So once again, I must reiterate the importance of prospective adoptive parents never being considered on equal footing with perfectly fit natural parents when it comes to who can be the legal parent and raise the child. We cannot allow children to be taken away from fine parents, by hook or by crook, or we will quickly find ourselves back in the days of Georgia Tann and Judge Camille Kelley (if we aren’t there already). Adoption has the potential to cause way too much damage to both mother and child to ever be taken lightly. It should always be a last resort, and only for those children who truly need another home. Unnecessary forced adoption is a form of child abuse, in my opinion. I cannot speak as a first mother but they don’t usually seem to fare much better than the child. And children do not want to be given away by perfectly fine natural parents who want to raise them.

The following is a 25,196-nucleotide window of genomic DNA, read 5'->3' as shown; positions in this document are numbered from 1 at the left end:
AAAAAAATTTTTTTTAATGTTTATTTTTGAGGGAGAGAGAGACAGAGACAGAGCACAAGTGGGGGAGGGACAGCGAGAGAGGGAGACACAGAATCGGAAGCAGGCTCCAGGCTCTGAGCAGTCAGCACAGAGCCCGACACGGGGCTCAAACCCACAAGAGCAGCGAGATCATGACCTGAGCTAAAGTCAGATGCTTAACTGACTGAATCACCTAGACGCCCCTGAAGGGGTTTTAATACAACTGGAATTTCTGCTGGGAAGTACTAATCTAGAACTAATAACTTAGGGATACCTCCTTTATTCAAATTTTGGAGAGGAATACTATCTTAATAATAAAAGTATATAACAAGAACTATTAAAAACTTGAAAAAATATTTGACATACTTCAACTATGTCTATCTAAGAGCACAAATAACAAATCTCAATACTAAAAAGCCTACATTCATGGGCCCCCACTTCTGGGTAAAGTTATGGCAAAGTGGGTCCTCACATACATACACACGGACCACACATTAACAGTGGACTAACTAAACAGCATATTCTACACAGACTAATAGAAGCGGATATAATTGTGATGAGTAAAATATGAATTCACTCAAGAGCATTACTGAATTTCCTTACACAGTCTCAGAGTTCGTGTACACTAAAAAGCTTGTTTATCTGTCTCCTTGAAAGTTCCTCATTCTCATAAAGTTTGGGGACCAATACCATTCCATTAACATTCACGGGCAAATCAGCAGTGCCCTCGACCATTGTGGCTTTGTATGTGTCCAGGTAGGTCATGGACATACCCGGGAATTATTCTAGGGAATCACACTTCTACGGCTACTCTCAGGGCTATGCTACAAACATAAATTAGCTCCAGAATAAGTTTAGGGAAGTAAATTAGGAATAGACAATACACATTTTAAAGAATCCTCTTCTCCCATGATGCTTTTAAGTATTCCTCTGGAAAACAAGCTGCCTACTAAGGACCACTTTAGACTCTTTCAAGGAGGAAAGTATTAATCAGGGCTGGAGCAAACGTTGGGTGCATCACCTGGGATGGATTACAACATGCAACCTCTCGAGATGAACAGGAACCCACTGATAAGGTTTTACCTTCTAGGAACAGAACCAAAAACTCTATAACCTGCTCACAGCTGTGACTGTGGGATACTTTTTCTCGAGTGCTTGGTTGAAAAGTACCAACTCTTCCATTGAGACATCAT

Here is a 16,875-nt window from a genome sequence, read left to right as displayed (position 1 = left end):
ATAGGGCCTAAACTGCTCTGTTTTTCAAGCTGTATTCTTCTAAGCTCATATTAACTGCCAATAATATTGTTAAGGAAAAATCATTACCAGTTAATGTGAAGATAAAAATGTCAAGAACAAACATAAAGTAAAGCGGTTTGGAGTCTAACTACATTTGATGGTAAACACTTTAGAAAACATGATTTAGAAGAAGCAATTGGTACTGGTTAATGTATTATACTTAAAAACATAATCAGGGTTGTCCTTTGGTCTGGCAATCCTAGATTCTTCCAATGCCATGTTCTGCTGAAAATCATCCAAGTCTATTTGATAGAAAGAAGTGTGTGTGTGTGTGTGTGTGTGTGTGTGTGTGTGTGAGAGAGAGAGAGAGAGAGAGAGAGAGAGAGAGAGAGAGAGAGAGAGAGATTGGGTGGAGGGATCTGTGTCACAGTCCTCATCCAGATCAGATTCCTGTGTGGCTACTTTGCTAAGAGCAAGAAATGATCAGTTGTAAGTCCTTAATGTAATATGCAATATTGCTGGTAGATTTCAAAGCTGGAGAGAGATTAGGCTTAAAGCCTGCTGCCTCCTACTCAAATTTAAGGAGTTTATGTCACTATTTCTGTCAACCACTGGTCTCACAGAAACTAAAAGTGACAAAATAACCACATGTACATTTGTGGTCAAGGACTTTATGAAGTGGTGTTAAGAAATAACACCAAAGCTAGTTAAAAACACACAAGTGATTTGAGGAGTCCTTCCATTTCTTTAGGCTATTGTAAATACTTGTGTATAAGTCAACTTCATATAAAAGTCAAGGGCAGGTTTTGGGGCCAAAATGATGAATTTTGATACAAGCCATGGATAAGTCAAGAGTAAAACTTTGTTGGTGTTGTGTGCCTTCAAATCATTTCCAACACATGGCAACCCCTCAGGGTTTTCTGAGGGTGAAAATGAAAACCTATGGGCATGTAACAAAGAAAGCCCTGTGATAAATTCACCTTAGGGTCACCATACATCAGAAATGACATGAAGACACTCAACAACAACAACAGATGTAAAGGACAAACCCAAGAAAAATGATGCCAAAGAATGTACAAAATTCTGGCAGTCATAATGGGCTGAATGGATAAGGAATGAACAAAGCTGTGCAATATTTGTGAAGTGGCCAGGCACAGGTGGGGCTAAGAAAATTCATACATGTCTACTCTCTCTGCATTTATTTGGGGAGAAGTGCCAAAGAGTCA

I have to admit, though, I am hopeful for a positive outcome in this situation. Because if this isn’t an unnecessary forced adoption, and what some might even consider child stealing, I don’t know what is. And if an adoption is allowed to proceed in this case, I can’t even imagine what horror is next for our country when it comes to natural parents trying to prevent their children from being placed against their will. Will any pregnant woman who so much as walks by an adoption agency now be at risk of losing her child?
In my previous post, I wrote that when it comes to adoption the United States seems to have lost its moral compass. Now I seriously wonder whether the United States ever had such a moral compass to lose in the first place.